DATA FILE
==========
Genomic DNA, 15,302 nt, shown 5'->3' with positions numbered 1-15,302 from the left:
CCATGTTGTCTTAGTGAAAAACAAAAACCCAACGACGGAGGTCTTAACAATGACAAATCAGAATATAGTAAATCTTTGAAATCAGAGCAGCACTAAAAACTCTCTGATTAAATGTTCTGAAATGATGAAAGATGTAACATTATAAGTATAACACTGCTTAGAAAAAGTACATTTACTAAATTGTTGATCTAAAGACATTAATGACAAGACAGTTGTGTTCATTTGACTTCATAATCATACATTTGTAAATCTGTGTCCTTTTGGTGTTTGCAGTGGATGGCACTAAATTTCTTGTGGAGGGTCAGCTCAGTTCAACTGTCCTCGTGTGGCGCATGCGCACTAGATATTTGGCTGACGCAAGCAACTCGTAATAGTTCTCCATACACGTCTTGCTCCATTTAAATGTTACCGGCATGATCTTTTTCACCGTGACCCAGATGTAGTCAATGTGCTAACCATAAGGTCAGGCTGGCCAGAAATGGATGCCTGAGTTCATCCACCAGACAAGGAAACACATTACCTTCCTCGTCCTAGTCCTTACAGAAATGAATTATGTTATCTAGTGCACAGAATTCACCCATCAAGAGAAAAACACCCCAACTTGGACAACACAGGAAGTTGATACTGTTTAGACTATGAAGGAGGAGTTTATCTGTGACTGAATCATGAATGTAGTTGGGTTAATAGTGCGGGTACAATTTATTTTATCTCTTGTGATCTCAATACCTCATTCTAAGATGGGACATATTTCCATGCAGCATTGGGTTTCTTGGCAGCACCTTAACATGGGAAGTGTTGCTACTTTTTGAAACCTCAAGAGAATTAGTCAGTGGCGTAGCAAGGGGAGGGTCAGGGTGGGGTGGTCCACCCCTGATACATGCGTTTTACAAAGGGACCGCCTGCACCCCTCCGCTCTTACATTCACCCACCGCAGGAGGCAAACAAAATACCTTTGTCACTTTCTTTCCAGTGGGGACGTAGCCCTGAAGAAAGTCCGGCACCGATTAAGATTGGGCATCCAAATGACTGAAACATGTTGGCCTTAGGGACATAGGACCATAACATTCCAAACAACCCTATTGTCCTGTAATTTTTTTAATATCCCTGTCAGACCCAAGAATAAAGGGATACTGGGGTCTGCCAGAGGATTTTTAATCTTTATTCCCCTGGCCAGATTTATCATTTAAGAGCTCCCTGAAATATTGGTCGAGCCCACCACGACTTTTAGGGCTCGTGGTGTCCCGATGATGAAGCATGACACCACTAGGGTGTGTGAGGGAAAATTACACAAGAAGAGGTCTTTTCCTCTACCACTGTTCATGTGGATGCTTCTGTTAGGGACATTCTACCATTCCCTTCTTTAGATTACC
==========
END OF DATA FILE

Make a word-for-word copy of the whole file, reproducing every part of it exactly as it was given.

Genomic DNA, 15,302 nt, shown 5'->3' with positions numbered 1-15,302 from the left:
CCATGTTGTCTTAGTGAAAAACAAAAACCCAACGACGGAGGTCTTAACAATGACAAATCAGAATATAGTAAATCTTTGAAATCAGAGCAGCACTAAAAACTCTCTGATTAAATGTTCTGAAATGATGAAAGATGTAACATTATAAGTATAACACTGCTTAGAAAAAGTACATTTACTAAATTGTTGATCTAAAGACATTAATGACAAGACAGTTGTGTTCATTTGACTTCATAATCATACATTTGTAAATCTGTGTCCTTTTGGTGTTTGCAGTGGATGGCACTAAATTTCTTGTGGAGGGTCAGCTCAGTTCAACTGTCCTCGTGTGGCGCATGCGCACTAGATATTTGGCTGACGCAAGCAACTCGTAATAGTTCTCCATACACGTCTTGCTCCATTTAAATGTTACCGGCATGATCTTTTTCACCGTGACCCAGATGTAGTCAATGTGCTAACCATAAGGTCAGGCTGGCCAGAAATGGATGCCTGAGTTCATCCACCAGACAAGGAAACACATTACCTTCCTCGTCCTAGTCCTTACAGAAATGAATTATGTTATCTAGTGCACAGAATTCACCCATCAAGAGAAAAACACCCCAACTTGGACAACACAGGAAGTTGATACTGTTTAGACTATGAAGGAGGAGTTTATCTGTGACTGAATCATGAATGTAGTTGGGTTAATAGTGCGGGTACAATTTATTTTATCTCTTGTGATCTCAATACCTCATTCTAAGATGGGACATATTTCCATGCAGCATTGGGTTTCTTGGCAGCACCTTAACATGGGAAGTGTTGCTACTTTTTGAAACCTCAAGAGAATTAGTCAGTGGCGTAGCAAGGGGAGGGTCAGGGTGGGGTGGTCCACCCCTGATACATGCGTTTTACAAAGGGACCGCCTGCACCCCTCCGCTCTTACATTCACCCACCGCAGGAGGCAAACAAAATACCTTTGTCACTTTCTTTCCAGTGGGGACGTAGCCCTGAAGAAAGTCCGGCACCGATTAAGATTGGGCATCCAAATGACTGAAACATGTTGGCCTTAGGGACATAGGACCATAACATTCCAAACAACCCTATTGTCCTGTAATTTTTTTAATATCCCTGTCAGACCCAAGAATAAAGGGATACTGGGGTCTGCCAGAGGATTTTTAATCTTTATTCCCCTGGCCAGATTTATCATTTAAGAGCTCCCTGAAATATTGGTCGAGCCCACCACGACTTTTAGGGCTCGTGGTGTCCCGATGATGAAGCATGACACCACTAGGGTGTGTGAGGGAAAATTACACAAGAAGAGGTCTTTTCCTCTACCACTGTTCATGTGGATGCTTCTGTTAGGGACATTCTACCATTCCCTTCTTTAGATTACC